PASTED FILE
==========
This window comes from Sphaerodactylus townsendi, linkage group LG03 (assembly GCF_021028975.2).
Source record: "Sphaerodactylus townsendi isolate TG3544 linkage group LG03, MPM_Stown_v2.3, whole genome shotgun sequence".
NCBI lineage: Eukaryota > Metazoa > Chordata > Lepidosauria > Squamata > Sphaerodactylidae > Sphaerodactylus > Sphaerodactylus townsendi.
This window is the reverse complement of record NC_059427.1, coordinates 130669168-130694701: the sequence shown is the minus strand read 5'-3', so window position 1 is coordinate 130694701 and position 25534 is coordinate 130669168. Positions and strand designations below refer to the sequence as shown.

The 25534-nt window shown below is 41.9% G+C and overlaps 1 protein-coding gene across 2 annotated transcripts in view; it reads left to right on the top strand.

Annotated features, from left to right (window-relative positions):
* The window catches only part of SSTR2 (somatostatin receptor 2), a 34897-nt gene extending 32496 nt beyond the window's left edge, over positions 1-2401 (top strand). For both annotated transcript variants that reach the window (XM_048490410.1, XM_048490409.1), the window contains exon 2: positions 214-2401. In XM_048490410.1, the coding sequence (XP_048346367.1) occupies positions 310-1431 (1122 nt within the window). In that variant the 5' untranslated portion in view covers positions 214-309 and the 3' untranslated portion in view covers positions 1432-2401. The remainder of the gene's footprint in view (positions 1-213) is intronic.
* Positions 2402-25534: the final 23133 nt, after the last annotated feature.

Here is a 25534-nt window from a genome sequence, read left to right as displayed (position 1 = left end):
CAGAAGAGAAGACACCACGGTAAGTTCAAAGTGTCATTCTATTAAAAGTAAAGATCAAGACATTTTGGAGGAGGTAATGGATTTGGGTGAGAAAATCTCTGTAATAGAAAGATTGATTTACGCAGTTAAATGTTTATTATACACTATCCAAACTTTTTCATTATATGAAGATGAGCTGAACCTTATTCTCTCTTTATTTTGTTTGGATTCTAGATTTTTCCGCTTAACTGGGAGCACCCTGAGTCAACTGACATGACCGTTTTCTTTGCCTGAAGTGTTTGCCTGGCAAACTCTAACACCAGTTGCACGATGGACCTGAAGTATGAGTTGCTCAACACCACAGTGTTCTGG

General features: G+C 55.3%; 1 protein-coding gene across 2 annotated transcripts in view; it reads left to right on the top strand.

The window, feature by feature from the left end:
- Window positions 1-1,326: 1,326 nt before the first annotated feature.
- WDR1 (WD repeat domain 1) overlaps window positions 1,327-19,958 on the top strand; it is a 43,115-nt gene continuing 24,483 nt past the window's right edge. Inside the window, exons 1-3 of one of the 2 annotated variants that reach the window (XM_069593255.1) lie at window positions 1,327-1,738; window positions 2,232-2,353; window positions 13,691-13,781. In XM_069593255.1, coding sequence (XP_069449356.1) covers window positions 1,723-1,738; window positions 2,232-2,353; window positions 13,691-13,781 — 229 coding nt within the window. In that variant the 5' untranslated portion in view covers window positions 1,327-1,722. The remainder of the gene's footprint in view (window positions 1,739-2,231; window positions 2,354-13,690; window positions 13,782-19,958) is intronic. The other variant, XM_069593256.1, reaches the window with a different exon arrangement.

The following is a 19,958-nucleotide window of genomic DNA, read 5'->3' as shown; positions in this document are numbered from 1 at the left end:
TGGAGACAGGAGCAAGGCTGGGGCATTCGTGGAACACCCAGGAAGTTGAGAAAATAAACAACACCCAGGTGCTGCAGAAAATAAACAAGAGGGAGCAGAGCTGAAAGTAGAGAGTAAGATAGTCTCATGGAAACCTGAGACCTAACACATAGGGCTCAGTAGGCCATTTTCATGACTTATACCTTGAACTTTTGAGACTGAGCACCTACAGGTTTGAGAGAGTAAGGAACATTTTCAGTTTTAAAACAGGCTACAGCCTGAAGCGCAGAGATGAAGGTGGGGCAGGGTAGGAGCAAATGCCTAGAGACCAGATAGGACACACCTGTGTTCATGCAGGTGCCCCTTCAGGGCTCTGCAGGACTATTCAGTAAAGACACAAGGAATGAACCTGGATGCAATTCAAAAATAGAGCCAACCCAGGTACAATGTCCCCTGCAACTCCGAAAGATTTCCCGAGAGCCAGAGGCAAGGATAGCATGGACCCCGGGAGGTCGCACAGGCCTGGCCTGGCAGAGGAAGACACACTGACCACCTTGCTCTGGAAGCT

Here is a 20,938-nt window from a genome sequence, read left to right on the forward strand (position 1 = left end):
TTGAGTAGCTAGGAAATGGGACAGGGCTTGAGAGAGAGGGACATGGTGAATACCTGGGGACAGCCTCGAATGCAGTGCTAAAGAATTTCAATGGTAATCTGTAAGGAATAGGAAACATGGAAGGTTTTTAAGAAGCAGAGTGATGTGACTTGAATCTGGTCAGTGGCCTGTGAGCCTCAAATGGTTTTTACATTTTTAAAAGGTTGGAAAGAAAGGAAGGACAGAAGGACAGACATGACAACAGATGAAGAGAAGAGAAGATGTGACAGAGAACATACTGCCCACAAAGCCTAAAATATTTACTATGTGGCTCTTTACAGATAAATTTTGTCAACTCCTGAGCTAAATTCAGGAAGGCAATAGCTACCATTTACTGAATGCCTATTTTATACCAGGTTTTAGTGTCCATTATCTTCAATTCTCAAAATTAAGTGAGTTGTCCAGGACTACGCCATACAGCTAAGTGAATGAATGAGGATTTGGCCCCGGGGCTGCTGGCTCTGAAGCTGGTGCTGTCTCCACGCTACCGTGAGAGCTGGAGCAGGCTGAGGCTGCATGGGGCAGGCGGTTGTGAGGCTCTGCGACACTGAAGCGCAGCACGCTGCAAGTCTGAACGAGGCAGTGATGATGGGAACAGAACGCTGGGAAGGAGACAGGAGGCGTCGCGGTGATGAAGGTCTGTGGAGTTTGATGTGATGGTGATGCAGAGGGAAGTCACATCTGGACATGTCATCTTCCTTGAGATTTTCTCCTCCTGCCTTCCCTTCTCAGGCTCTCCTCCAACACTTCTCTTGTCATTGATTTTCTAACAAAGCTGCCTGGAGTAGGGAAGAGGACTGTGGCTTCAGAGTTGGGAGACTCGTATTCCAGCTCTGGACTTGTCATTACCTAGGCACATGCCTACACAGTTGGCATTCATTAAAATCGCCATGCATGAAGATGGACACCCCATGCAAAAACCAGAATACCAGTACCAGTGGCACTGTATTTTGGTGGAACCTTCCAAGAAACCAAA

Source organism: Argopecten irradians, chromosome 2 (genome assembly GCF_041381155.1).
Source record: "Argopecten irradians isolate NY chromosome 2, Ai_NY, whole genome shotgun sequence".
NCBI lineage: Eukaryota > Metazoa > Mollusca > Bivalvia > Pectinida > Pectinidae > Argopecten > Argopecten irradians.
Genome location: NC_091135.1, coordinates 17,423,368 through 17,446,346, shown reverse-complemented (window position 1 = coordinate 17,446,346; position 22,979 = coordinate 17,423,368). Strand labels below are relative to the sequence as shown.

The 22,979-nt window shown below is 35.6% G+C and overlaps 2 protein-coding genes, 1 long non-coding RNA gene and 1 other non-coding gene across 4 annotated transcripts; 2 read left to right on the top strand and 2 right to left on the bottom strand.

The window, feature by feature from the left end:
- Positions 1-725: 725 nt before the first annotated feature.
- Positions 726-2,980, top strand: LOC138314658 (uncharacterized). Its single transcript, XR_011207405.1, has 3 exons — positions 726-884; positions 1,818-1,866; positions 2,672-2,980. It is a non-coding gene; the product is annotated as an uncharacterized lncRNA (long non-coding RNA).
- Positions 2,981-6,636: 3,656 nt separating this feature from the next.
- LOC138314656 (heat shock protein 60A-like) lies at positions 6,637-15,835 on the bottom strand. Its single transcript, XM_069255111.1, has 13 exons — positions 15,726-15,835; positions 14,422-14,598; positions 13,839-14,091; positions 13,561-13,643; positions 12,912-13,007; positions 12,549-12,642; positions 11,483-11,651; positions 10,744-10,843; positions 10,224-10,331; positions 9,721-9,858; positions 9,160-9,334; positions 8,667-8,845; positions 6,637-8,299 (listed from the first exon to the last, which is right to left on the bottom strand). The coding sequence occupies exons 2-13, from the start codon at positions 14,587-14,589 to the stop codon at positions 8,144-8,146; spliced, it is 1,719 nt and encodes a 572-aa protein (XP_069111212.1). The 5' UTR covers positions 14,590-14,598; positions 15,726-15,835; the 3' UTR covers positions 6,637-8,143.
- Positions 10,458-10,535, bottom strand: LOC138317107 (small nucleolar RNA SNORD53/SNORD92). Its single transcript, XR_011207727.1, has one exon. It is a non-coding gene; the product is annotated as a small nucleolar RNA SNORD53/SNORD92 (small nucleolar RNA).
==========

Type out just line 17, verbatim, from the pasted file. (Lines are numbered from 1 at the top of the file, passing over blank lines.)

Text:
Here is a 20,938-nt window from a genome sequence, read left to right on the forward strand (position 1 = left end):